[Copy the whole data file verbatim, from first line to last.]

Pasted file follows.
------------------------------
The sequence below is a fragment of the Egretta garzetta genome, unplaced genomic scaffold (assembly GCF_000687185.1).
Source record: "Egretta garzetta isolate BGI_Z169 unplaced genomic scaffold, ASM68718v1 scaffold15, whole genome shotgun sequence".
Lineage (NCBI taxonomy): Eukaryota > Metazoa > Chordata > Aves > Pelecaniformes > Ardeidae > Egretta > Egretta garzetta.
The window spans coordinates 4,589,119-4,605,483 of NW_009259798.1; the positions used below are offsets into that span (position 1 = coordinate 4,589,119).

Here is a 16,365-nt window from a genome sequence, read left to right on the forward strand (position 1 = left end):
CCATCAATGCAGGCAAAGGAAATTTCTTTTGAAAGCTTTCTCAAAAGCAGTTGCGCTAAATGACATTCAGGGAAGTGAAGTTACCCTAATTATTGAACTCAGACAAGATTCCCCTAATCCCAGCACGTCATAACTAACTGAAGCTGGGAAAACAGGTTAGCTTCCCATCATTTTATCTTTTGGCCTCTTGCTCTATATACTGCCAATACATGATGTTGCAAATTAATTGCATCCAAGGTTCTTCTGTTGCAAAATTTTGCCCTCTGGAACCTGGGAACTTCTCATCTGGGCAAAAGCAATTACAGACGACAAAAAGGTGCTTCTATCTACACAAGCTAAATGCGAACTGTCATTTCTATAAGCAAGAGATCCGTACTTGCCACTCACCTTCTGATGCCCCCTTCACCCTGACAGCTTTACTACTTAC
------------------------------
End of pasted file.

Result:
The sequence below is a fragment of the Egretta garzetta genome, unplaced genomic scaffold (assembly GCF_000687185.1).
Source record: "Egretta garzetta isolate BGI_Z169 unplaced genomic scaffold, ASM68718v1 scaffold15, whole genome shotgun sequence".
Lineage (NCBI taxonomy): Eukaryota > Metazoa > Chordata > Aves > Pelecaniformes > Ardeidae > Egretta > Egretta garzetta.
The window spans coordinates 4,589,119-4,605,483 of NW_009259798.1; the positions used below are offsets into that span (position 1 = coordinate 4,589,119).

Here is a 16,365-nt window from a genome sequence, read left to right on the forward strand (position 1 = left end):
CCATCAATGCAGGCAAAGGAAATTTCTTTTGAAAGCTTTCTCAAAAGCAGTTGCGCTAAATGACATTCAGGGAAGTGAAGTTACCCTAATTATTGAACTCAGACAAGATTCCCCTAATCCCAGCACGTCATAACTAACTGAAGCTGGGAAAACAGGTTAGCTTCCCATCATTTTATCTTTTGGCCTCTTGCTCTATATACTGCCAATACATGATGTTGCAAATTAATTGCATCCAAGGTTCTTCTGTTGCAAAATTTTGCCCTCTGGAACCTGGGAACTTCTCATCTGGGCAAAAGCAATTACAGACGACAAAAAGGTGCTTCTATCTACACAAGCTAAATGCGAACTGTCATTTCTATAAGCAAGAGATCCGTACTTGCCACTCACCTTCTGATGCCCCCTTCACCCTGACAGCTTTACTACTTAC